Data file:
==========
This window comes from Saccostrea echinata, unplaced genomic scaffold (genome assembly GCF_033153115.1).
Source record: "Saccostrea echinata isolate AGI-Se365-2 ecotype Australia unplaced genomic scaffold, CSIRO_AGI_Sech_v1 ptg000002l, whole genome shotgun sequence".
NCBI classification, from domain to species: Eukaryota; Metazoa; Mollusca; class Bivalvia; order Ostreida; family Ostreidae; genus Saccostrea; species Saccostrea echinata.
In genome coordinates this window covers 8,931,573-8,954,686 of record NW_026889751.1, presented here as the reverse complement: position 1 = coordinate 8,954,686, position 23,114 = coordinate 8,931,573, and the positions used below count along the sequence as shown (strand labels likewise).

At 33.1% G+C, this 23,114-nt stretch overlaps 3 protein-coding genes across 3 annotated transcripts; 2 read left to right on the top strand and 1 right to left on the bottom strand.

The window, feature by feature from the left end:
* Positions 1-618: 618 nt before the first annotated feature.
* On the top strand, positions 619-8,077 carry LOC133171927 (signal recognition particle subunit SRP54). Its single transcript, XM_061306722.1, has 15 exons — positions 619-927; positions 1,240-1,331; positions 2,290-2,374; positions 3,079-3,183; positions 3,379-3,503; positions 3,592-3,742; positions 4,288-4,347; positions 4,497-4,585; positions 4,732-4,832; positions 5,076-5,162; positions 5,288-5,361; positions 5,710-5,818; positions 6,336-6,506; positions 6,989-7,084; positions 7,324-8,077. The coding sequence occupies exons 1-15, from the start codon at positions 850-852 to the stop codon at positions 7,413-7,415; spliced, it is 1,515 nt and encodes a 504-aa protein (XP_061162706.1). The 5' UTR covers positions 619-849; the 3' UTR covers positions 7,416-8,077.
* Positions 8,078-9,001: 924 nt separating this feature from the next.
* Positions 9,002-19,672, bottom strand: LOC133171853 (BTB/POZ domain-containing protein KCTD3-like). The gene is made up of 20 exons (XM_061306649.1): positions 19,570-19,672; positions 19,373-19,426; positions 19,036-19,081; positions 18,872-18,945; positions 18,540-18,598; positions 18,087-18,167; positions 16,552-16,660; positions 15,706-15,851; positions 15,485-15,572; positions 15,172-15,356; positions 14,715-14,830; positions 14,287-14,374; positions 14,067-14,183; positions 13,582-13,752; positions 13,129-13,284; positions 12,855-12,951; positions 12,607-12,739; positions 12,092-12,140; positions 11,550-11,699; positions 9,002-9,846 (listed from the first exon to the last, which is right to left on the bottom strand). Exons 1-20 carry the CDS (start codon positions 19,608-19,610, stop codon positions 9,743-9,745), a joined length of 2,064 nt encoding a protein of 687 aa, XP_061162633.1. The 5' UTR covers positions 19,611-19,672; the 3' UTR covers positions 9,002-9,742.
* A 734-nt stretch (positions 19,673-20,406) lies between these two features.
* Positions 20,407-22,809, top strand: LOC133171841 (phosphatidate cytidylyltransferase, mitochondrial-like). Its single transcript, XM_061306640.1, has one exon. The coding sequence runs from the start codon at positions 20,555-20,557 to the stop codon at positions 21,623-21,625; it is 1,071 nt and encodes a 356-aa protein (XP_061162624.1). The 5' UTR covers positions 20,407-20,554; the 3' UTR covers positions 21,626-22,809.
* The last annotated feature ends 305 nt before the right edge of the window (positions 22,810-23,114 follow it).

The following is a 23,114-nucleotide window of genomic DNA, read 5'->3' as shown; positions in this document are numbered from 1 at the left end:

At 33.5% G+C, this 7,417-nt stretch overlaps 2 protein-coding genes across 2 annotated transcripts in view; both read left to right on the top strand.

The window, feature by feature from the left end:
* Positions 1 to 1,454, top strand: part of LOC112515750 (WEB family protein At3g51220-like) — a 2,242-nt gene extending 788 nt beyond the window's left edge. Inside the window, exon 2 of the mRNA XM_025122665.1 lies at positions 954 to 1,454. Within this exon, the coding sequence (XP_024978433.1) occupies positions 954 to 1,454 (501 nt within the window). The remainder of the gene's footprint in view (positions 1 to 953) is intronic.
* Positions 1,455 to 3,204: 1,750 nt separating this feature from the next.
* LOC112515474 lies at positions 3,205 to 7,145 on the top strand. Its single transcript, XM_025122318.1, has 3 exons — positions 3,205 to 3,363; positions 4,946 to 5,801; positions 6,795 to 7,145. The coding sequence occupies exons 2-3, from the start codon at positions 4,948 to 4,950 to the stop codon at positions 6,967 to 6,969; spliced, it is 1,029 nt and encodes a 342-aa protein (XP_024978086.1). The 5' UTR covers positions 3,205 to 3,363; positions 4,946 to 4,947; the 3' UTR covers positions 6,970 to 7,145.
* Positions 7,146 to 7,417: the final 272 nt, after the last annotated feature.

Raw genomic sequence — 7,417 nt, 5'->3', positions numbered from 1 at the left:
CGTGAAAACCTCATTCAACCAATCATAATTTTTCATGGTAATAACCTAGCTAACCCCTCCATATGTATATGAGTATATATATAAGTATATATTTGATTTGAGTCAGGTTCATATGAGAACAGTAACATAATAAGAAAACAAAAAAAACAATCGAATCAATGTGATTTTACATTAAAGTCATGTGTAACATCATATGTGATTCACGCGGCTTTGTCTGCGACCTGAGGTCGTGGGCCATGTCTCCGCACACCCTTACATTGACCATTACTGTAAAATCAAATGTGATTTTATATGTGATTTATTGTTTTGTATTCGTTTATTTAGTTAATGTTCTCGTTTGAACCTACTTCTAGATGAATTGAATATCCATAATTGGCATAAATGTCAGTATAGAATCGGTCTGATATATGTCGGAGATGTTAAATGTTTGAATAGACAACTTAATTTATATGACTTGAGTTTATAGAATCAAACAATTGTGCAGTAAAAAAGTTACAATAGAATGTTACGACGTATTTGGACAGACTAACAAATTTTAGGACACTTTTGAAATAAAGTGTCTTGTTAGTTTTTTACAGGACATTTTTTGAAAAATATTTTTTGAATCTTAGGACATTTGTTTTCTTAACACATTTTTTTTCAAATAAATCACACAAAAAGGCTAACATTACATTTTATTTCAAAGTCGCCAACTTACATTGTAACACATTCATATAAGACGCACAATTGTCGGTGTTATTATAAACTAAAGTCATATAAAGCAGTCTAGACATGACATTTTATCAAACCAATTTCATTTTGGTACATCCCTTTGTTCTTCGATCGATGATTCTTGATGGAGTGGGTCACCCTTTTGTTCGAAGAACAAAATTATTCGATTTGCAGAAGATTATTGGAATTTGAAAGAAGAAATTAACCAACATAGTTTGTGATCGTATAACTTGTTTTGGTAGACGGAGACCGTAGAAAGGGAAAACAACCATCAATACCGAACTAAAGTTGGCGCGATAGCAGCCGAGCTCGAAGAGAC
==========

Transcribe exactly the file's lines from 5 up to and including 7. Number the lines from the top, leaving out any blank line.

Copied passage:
At 33.1% G+C, this 23,114-nt stretch overlaps 3 protein-coding genes across 3 annotated transcripts; 2 read left to right on the top strand and 1 right to left on the bottom strand.

The window, feature by feature from the left end:
* Positions 1-618: 618 nt before the first annotated feature.